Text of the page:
4PLs Take Control
Much like air traffic controllers, 4PLs guide transportation operations, manage product flow, and sometimes help avert disaster.
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Why is the flight delayed? Where is the aircraft? When will it arrive? At one time or another, everyone asks these questions. But answers rarely come fast enough from detail-oriented airline attendants, and arrival and departure boards don’t display the specifics.
Above the fray, however, a wealth of real-time information crisscrosses the skies at mach speed. With sweeping panoramas of runways and airspace, and constant contact among airlines and airport authorities, air traffic controllers always know what’s going on. They have visibility and communication. They have control.
Shippers and consignees often have similar questions and shared challenges trying to uncover answers deep within complex global networks. It’s why some seek control-tower visibility by partnering with fourth-party logistics providers (4PLs) and lead logistics providers (LLPs) that can broadly glean and communicate data among myriad supply chain partners. (See sidebar, left, for an explanation of the differences in provider types.) The more they see, the better businesses can cope with exceptions, identify redundancies, create synergies, and communicate details to logistics operations on the ground.
The 4PL Evolution
If this distillation sounds over-simplified, consider how the 4PL concept evolved. In 1996, Accenture (then Andersen Consulting) divined the idea after consolidating, then managing, a multinational company’s freight forwarder base. Strip away the marketing artifice of a neatly coined acronym and you’re left with a supply chain contractor barking out assignments and looking for answers from a motley logistics crew. In theory, not much has changed during the past 15 years.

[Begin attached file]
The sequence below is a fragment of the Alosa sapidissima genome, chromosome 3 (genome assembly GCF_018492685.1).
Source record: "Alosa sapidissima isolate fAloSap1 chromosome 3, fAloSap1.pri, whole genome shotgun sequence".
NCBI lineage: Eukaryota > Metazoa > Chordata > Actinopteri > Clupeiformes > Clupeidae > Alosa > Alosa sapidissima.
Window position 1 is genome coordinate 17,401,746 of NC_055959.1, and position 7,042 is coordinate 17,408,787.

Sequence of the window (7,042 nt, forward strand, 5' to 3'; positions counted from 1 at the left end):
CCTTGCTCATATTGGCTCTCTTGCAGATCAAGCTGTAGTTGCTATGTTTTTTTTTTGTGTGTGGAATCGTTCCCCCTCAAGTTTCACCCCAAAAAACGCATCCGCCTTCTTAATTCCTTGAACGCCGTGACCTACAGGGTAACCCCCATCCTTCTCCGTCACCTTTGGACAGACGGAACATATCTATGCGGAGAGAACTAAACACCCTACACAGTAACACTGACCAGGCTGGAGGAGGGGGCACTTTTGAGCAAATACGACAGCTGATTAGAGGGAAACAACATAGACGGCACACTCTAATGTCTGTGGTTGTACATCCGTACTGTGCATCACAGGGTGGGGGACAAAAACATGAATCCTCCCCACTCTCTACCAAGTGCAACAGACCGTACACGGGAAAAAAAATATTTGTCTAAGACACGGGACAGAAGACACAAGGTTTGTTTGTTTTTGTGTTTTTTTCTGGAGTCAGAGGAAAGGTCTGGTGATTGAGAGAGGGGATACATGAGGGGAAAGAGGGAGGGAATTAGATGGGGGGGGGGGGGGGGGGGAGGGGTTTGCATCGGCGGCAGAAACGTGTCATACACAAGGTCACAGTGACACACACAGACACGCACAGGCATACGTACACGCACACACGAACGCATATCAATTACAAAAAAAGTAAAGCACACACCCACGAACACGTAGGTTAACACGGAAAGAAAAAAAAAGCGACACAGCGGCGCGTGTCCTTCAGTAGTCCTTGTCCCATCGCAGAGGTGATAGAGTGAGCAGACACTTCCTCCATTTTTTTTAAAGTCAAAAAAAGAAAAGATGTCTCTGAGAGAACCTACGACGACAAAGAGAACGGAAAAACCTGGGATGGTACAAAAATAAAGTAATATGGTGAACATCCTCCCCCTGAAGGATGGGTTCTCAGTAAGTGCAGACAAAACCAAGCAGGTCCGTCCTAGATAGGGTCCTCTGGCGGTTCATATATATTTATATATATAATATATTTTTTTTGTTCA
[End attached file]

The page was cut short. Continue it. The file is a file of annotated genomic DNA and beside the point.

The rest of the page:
In practice, however, the idea of creating multi-tiered supply chain networks administered by one point of control is picking up pace. As best-of-breed outsourcing— in terms of transportation and logistics function, vertical specialization, technology sophistication, and geographic coverage— continues to grow and add layers of complexity to the extended value chain, visibility and accountability need to be centralized in a common nexus.
Among 1PLs (shippers), 2PLs (asset-based carriers), and 3PLs (functional service providers), 4PLs and LLPs are the newest débutantes at the supply chain party. They are sophisticated and Socratic, yet oddly plebeian as logistics service providers go.
Fourth-party logistics is an elite outsourcing capability that is shared by many a common 3PL. Nearly 75 percent of 3PLs provide lead logistics and 4PL capabilities, according to Inbound Logistics’ 2010 3PL Perspectives market research report, which surveyed more than 300 service providers.
Outsourcing in general provides shippers with the means to gain better control of transportation and logistics operations and costs. As 3PLs seek to grow their value proposition, they are investing in technologies, services, and new locations to help take customers beyond tactical optimization to strategic business process improvement. They are taking the lead by chasing demand.
What makes the 4PL model so fluid is that the idea is in constant flux. Shippers want customized outsourcing solutions that float between non-asset-based objectivity and tactical execution. Demand is engineering how 3PLs, 4PLs, and LLPs continue to evolve in an overlapping triple-helix process of convergence and separation.